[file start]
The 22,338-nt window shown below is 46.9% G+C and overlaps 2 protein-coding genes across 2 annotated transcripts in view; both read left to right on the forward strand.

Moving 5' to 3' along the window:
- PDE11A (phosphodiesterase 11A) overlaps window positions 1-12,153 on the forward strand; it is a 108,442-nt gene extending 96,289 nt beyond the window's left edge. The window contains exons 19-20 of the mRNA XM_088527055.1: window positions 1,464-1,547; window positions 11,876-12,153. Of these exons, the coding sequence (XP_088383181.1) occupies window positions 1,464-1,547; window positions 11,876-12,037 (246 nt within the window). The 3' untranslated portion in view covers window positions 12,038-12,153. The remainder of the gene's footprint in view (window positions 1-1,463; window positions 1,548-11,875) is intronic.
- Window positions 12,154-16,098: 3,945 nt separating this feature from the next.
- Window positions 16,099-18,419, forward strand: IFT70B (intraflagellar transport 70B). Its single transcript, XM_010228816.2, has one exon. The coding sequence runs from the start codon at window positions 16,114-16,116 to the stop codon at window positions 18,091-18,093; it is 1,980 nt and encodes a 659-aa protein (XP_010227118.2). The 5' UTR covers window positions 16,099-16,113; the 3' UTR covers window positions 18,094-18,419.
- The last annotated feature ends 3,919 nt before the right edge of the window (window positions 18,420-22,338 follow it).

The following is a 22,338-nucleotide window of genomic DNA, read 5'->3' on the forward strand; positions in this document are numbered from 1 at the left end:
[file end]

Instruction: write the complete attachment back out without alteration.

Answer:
The 22,338-nt window shown below is 46.9% G+C and overlaps 2 protein-coding genes across 2 annotated transcripts in view; both read left to right on the forward strand.

Moving 5' to 3' along the window:
- PDE11A (phosphodiesterase 11A) overlaps window positions 1-12,153 on the forward strand; it is a 108,442-nt gene extending 96,289 nt beyond the window's left edge. The window contains exons 19-20 of the mRNA XM_088527055.1: window positions 1,464-1,547; window positions 11,876-12,153. Of these exons, the coding sequence (XP_088383181.1) occupies window positions 1,464-1,547; window positions 11,876-12,037 (246 nt within the window). The 3' untranslated portion in view covers window positions 12,038-12,153. The remainder of the gene's footprint in view (window positions 1-1,463; window positions 1,548-11,875) is intronic.
- Window positions 12,154-16,098: 3,945 nt separating this feature from the next.
- Window positions 16,099-18,419, forward strand: IFT70B (intraflagellar transport 70B). Its single transcript, XM_010228816.2, has one exon. The coding sequence runs from the start codon at window positions 16,114-16,116 to the stop codon at window positions 18,091-18,093; it is 1,980 nt and encodes a 659-aa protein (XP_010227118.2). The 5' UTR covers window positions 16,099-16,113; the 3' UTR covers window positions 18,094-18,419.
- The last annotated feature ends 3,919 nt before the right edge of the window (window positions 18,420-22,338 follow it).

The following is a 22,338-nucleotide window of genomic DNA, read 5'->3' on the forward strand; positions in this document are numbered from 1 at the left end: